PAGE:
Akane Review – An Exhilarating Example of Kill, Die, Repeat

Akane Review

Were you a fan of kung-fu movies growing up? Maybe the genre-defining cyberpunk classics like Blade Runner? There is something deeply satisfying about those ending scenes in the rain, surrounded by your enemies as you take your last stand, so why not play a game about just that? From developer Ludic Studios, Akane is a game drowning in simplicity that will challenge you to be better and focus more acutely than you might expect. With katana in one hand and a pistol in the other, Akane is a game about self-improvement through extreme trial and error in a fantastic cyberpunk-like setting.

Players take control of the titular character in this violent and brutal showdown – whose name just so happens to also translate to ‘deep red’ – as she has spent her life training in the ways of combat. This is not a game about a tragic backstory, an inciting incident, or any manner of average narratives that are designed to pull you in. Instead, the entire game consists of the “final level” scenario; Akane knows she is going to die, but before she goes she will take as many of the yakuza with her as possible. There is no “win” scenario here, Akane is going to die, it truly is a question of how many you can kill before that happens, and there are a lot of minions to slaughter.

Fast and Challenging

Built like many arcade games, the replayability comes from a drive to do better and to go further, but Akane takes this one step beyond and provides achievable challenges along the way to give each attempt meaning and purpose. The character has a number of slots with unlockable and equippable items, each one requiring a specific challenge to be completed. Maybe you need to get 50 kills in one run with the gun, or kill three tank characters in one run. The challenges are varied and each one completed opens up another to complete. At any given time there are six challenges available, and each time you jump into the fray you can choose which one you want to focus on. Having these smaller goals within the context of trying to kill everyone on a single life reinforces a reason to keep playing and improving.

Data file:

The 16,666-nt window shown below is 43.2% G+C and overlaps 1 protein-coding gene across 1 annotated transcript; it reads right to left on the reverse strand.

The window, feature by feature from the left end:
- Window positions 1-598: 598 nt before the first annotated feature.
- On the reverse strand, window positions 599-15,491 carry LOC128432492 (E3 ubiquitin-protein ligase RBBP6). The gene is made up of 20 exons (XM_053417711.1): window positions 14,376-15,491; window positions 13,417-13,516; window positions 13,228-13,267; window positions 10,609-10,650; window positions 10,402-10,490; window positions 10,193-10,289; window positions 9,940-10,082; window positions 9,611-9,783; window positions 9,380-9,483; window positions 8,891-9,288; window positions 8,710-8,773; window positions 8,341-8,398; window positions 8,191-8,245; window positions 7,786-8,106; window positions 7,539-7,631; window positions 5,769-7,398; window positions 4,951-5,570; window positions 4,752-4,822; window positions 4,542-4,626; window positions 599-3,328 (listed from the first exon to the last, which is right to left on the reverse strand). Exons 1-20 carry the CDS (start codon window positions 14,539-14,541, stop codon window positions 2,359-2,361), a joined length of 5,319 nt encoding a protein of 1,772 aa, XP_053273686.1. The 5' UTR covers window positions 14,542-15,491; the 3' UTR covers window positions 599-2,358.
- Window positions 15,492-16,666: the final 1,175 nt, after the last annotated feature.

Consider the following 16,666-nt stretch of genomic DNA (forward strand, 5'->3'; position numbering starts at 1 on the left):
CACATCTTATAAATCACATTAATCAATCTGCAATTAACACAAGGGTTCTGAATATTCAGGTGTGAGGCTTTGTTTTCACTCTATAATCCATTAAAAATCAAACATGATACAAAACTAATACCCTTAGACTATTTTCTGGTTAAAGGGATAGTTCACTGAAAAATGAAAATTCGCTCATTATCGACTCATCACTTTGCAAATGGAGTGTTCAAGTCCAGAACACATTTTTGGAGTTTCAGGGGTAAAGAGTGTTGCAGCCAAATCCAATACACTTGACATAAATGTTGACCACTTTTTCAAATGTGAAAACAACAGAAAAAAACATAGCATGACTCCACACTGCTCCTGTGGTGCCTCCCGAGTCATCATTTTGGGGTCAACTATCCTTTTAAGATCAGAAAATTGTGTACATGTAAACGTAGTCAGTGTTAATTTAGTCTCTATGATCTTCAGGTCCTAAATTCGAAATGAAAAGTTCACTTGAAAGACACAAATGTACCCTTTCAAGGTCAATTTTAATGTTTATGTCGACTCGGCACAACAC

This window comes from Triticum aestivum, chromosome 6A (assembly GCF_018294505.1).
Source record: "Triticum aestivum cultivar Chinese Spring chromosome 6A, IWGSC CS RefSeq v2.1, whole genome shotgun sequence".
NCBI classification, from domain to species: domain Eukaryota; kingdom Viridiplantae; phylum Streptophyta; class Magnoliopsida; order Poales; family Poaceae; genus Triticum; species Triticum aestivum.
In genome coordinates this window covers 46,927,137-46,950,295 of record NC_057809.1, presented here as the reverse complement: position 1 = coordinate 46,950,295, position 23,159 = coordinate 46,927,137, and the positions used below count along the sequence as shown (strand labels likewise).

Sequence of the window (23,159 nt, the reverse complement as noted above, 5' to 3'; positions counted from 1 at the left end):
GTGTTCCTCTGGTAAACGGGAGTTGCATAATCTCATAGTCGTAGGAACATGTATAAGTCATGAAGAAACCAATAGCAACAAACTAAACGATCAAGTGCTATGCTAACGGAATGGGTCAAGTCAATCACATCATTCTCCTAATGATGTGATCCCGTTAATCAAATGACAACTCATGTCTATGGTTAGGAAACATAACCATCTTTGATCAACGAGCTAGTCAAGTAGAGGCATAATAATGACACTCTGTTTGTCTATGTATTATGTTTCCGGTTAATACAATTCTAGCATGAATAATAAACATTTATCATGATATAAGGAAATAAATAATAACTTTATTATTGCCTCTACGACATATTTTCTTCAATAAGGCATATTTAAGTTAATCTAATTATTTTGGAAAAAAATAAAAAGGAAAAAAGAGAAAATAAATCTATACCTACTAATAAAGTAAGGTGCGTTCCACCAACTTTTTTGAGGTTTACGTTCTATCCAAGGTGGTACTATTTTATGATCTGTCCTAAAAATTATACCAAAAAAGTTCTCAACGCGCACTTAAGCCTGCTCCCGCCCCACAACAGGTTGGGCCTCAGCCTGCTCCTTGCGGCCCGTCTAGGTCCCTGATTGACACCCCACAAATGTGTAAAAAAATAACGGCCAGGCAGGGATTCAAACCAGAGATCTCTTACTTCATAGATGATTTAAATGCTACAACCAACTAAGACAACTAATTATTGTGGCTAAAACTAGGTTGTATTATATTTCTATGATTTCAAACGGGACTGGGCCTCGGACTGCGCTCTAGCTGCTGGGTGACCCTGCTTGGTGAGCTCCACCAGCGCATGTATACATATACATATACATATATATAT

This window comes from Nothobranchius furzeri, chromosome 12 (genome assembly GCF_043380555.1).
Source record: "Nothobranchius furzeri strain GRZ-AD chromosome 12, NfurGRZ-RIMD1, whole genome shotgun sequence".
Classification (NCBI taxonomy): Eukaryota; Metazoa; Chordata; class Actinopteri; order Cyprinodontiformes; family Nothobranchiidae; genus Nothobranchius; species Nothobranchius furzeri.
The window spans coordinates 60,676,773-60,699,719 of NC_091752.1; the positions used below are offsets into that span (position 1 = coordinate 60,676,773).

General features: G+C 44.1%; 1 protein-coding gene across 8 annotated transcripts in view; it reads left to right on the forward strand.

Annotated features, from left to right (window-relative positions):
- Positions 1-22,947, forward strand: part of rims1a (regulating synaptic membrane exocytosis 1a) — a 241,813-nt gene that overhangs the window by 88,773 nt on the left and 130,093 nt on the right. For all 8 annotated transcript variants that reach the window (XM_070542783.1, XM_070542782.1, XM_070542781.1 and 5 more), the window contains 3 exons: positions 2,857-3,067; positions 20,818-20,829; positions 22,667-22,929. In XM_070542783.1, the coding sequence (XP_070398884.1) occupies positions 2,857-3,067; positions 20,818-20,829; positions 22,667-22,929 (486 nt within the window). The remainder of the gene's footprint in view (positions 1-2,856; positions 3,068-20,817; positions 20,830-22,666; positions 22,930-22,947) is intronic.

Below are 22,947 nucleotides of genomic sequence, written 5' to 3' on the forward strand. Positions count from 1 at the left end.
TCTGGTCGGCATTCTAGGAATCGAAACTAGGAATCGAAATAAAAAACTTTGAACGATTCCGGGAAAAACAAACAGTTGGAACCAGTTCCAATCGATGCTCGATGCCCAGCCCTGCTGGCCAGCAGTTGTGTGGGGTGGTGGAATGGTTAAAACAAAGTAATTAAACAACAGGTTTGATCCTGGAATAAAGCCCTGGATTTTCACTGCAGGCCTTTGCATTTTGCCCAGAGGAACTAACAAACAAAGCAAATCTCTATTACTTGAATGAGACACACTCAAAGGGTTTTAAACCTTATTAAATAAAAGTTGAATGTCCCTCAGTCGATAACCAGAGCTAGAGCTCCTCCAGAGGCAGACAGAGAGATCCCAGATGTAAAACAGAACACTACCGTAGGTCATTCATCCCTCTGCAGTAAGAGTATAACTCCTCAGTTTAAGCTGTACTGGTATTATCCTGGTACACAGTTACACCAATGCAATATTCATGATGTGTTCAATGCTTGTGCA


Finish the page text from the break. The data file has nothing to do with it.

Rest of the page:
Mechanically this game is quite sound. Movement is key to survival while blocking is often the biggest gamble of all; blocking leaves you invulnerable to slashes and bullets, but you also won’t be moving, giving the yakuza more and more time to close in and surround you. Enemies are felled with a single swing of your katana or shot from your gun however you can be defeated just as easily. Poorly timed sword attacks will leave you open to defeat and occasionally the brightly colored thugs will blend in with the neon surroundings meaning you have to be on your toes at all times. There is a small learning curve on timing and effective combos, but after a few deaths, you’ll quickly fall into place and keep slaughtering the endless hordes of gangsters. I do find it unfair that certain ranged enemies can seemingly shoot through their allies and solid objects to kill you but your bullets – at least for the starting gun – will stop at the first solid object or person it meets.

You’ll also notice the fantastic retro-style visuals of the game. This lends itself incredibly well to the narrative and setting of the game; rich in the cyberpunk/ neon-fueled future, coming across as one of the more visually impressive adaptations of retro-style graphics I have seen in recent games. It is a curious choice to keep the game localized in this one final location, but at the same time it makes sense and the challenge of the game is high enough that I never feel like I’m missing out on other locations or lore, I’m just here to take as many bad guys down with me as I can.


Akane is unapologetically fast, tough, and challenging. It’s setting and general yakuza/cyberpunk themes mesh incredibly well together in telling the player everything they need to know about the games’ last stand. The combat is fast and fluid with a moderate amount of skill required, yet its also designed to be something you can easily learn and improve upon the more you play. The challenges the game offers also give you a variety of goals to work towards and various helpful rewards to unlock which not only helps encourage replayability but offers short term goals that can keep you playing for hours. Whether you have a few minutes to spare or an hour waiting in line, Akane is a title you can pick up and play for any length of time.

**Switch Code provided by the publisher**

The Good

  • Stylish
  • Simple Controls
  • Plenty of Objectives
  • High Replayability

The Bad

  • Minor Hit-Detection Flaws
  • Single Stage